Both the PC1 and the MCI stage can be flexibly combined with any kind of conditional independence test. Here, we present results for linear partial correlation (ParCorr) and two types of nonlinear (GPDC and CMI) independence tests (Fig. 3D). GPDC is based on Gaussian process regression (42) and a distance correlation (43) test on the residuals, which is suitable for a large class of nonlinear dependencies with additive noise. CMI is a fully nonparametric test based on a k-nearest neighbor estimator of conditional mutual information that accommodates almost any type of dependency (44). The drawback of greater generality for GPDC or CMI, however, is lower power for linear relationships in the presence of small sample sizes. These conditional independence tests are further discussed in section S4 and table S1.

Assumptions of causal discovery from observational data

Our method and notation follows the graphical causal model framework (4, 5). For a causal interpretation based solely on observational data, this framework rests on the standard assumptions (5) of Causal Sufficiency (or Unconfoundedness), implying that all common drivers are among the observed variables, the Causal Markov Condition, implying that Xtj is independent of XtP(Xtj) given its parents P(Xtj), and the Faithfulness assumption, which requires that all observed conditional independencies arise from the causal graphical structure. For the present time series case, we assume no contemporaneous causal effects and, since typically only a single realization is available, we also assume stationarity. Another option would be to use independent ensembles of realizations of lagged processes. We elaborate on these assumptions in Discussion. See (2, 34) for an overview of causal discovery on time series.


Theoretical properties of PCMCI

We here briefly discuss several advantageous properties of PCMCI, in particular, its computational complexity, consistency, generally larger effect size than FullCI, and interpretability as causal strength, as explained in more detail in section S5.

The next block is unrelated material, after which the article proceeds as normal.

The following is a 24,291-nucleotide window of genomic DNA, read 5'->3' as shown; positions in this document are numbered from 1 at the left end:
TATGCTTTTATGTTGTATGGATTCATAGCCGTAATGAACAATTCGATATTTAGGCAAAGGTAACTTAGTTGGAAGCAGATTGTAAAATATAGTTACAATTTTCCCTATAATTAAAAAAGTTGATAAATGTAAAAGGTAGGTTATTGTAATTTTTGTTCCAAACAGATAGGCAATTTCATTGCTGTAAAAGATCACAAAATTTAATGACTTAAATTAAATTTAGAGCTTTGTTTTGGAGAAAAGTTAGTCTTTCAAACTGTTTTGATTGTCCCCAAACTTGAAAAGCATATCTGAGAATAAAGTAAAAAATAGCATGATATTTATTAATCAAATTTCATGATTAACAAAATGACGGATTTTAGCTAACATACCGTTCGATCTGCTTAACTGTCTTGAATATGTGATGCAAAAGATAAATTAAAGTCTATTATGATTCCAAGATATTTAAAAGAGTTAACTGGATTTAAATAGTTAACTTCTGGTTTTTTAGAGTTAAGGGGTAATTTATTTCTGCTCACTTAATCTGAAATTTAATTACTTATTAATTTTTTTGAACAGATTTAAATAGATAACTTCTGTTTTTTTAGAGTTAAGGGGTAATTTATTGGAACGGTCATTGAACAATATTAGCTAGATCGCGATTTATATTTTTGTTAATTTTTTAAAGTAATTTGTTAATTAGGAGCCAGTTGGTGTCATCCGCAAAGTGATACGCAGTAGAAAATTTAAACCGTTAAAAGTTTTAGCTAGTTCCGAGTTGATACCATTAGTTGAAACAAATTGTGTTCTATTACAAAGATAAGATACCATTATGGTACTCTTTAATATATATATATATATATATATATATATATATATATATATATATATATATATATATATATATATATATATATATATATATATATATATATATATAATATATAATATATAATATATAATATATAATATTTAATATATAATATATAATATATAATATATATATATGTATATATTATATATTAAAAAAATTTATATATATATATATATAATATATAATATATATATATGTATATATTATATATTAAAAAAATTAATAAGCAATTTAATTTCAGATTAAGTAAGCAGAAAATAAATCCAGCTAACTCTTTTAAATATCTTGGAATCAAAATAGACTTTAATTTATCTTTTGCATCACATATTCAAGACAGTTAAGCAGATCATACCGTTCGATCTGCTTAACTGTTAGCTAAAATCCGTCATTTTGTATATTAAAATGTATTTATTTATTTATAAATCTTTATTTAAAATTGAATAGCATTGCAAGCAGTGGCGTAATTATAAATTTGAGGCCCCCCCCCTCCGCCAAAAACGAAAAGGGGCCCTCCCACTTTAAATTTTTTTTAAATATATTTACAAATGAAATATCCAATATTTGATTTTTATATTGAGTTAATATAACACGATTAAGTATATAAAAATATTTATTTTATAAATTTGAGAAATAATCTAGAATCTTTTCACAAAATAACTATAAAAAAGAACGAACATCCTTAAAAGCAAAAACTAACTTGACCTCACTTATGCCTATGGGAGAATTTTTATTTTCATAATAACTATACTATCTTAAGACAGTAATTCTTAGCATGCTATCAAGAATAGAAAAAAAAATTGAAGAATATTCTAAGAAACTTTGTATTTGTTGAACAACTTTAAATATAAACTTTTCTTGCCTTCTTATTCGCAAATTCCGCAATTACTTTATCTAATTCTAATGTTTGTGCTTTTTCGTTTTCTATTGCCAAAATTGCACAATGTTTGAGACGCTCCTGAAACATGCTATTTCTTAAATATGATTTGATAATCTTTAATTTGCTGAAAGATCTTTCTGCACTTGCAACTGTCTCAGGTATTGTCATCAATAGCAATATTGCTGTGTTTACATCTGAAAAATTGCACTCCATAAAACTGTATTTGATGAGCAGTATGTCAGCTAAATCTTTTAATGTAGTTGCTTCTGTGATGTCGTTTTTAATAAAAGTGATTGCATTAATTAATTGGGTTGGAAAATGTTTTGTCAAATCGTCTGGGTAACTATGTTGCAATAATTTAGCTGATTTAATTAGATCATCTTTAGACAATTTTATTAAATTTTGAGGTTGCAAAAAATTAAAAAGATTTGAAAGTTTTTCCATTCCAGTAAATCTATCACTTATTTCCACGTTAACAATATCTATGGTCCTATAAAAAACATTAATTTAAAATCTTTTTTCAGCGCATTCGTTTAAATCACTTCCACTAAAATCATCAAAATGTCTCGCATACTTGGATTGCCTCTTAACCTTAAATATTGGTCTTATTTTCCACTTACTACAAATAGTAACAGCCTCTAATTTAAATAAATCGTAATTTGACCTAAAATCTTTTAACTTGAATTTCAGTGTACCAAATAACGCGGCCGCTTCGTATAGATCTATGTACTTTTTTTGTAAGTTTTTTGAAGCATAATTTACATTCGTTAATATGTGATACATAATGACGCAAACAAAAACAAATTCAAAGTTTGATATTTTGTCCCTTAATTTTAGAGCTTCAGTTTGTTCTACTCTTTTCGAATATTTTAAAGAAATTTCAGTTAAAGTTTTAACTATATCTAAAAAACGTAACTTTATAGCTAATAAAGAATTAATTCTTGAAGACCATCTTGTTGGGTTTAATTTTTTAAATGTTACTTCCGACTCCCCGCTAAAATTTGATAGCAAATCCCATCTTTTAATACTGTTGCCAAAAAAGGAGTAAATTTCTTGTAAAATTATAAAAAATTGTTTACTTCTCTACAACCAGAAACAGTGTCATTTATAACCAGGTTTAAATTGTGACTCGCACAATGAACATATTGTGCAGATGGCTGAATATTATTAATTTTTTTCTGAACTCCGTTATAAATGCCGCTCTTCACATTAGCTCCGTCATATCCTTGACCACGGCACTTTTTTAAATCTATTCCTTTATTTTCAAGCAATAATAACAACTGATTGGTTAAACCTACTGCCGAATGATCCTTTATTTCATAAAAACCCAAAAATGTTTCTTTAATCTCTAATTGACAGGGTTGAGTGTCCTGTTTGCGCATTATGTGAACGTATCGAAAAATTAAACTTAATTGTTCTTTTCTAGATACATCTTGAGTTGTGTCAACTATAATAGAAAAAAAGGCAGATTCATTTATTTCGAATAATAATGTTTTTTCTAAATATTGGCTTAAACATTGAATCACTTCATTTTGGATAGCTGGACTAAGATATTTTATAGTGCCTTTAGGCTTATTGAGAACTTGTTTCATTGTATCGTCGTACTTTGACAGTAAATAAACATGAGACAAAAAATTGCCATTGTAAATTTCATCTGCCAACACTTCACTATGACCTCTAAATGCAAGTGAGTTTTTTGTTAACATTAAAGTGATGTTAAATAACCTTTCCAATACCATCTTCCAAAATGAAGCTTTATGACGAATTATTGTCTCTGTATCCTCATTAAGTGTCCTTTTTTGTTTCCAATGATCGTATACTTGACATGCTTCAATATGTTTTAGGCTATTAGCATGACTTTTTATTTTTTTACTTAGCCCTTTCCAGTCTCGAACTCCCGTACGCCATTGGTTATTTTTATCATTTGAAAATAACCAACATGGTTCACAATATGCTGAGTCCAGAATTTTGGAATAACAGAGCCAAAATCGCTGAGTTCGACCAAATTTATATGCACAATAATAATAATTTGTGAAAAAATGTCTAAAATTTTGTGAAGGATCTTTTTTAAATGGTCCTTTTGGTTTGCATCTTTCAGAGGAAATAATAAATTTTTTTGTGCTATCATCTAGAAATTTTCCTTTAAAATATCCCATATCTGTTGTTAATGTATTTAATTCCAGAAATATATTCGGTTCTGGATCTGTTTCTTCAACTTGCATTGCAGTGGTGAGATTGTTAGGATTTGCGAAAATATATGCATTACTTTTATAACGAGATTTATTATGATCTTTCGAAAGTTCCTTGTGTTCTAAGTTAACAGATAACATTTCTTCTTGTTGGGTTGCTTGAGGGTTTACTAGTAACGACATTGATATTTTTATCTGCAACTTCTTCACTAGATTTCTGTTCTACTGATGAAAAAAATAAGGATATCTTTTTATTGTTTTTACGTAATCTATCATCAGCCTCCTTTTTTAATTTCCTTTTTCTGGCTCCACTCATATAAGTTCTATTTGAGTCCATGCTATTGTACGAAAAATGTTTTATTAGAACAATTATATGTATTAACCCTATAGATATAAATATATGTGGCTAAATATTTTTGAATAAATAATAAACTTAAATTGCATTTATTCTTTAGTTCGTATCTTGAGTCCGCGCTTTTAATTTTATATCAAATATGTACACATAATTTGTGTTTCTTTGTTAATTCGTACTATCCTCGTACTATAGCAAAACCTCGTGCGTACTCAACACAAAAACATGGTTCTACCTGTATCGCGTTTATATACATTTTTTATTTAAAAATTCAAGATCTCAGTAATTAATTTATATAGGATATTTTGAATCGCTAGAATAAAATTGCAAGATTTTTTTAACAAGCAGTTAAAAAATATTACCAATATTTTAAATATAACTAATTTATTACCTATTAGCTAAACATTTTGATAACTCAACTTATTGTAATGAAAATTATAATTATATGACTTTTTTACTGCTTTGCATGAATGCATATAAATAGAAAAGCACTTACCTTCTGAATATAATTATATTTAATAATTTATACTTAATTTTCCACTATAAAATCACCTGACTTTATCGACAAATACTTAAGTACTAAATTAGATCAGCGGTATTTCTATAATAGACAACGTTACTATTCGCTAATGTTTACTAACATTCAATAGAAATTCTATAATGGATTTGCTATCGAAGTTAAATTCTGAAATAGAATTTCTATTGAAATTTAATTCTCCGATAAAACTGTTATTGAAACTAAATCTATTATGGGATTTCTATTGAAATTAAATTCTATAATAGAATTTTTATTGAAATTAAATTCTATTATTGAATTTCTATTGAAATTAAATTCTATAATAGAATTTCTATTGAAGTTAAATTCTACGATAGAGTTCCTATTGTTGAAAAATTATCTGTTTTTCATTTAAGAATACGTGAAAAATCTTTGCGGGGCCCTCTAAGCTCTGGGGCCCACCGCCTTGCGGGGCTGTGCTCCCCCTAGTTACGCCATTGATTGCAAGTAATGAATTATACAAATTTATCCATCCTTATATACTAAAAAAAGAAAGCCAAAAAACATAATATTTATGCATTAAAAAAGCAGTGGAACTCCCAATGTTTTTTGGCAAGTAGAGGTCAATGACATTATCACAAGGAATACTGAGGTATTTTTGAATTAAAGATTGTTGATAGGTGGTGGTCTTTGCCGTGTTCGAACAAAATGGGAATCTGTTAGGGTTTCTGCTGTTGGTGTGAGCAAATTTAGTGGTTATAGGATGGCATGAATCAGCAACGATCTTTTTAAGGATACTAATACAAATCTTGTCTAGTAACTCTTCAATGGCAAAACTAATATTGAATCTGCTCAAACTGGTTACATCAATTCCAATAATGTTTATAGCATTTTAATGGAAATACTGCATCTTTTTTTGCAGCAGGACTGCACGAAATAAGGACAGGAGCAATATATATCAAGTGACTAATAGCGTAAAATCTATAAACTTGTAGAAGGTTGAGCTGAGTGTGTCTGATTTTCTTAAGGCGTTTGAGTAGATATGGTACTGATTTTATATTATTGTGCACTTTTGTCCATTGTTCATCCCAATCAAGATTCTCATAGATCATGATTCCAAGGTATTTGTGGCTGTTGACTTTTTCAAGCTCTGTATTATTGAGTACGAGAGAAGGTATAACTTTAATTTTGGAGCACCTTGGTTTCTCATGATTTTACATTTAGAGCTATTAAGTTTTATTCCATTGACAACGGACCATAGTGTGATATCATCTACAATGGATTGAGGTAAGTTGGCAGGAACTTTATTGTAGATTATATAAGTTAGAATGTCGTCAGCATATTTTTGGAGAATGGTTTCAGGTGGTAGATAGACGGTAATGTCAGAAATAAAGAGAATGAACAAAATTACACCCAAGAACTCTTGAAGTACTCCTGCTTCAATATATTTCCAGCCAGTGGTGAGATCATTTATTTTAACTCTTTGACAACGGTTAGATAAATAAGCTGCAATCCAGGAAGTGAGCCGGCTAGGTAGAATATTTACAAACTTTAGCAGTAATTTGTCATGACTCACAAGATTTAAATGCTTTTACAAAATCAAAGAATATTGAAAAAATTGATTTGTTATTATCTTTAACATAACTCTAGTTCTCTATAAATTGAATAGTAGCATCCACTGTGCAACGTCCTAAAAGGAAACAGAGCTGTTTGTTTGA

In the condition selection stage, PCMCI efficiently exploits sparsity in the causal network and has a complexity in the number of variables N and maximum time lag τmax that is polynomial. In the numerical experiments, we show that runtimes are comparable or faster than state-of-the-art methods. Consistency implies that PCMCI provably estimates the true causal graph in the limit of infinite sample size under the standard assumptions of causal discovery (5, 34) and also in the nonlinear case, provided that the correct class of conditional independence tests is used. In section S5.3, we also elaborate on why MCI, empirically, well controls false positives even for highly autocorrelated variables, which is due to the conditioning on the parents Pˆ(Xtτi) of the lagged variable. Theoretical results for finite samples would require strong assumptions (45, 46) or are mostly impossible, especially for nonlinear associations. Because of the condition selection stage, MCI typically has a much lower conditioning dimensionality than FullCI. Further, avoiding conditioning on irrelevant variables also can be shown to always yield a greater (or equal) effect size than FullCI. Irrelevant variables are not explanatory for causal relationships, and they may also lead to smaller effect sizes if they are caused by the considered driver variable. Both of these factors lead to typically much higher detection power than FullCI (or Granger causality) for small and large numbers of variables as further discussed in section S5.4. Last, while detecting the causal network structure is the main goal of PCMCI, the MCI test statistic also yields a well-interpretable notion of a normalized causal strength, as further discussed in section S5.5 and (38, 39). Thus, the value of the MCI statistic (e.g., partial correlation or CMI) allows us to rank causal links in large-scale studies in a meaningful way.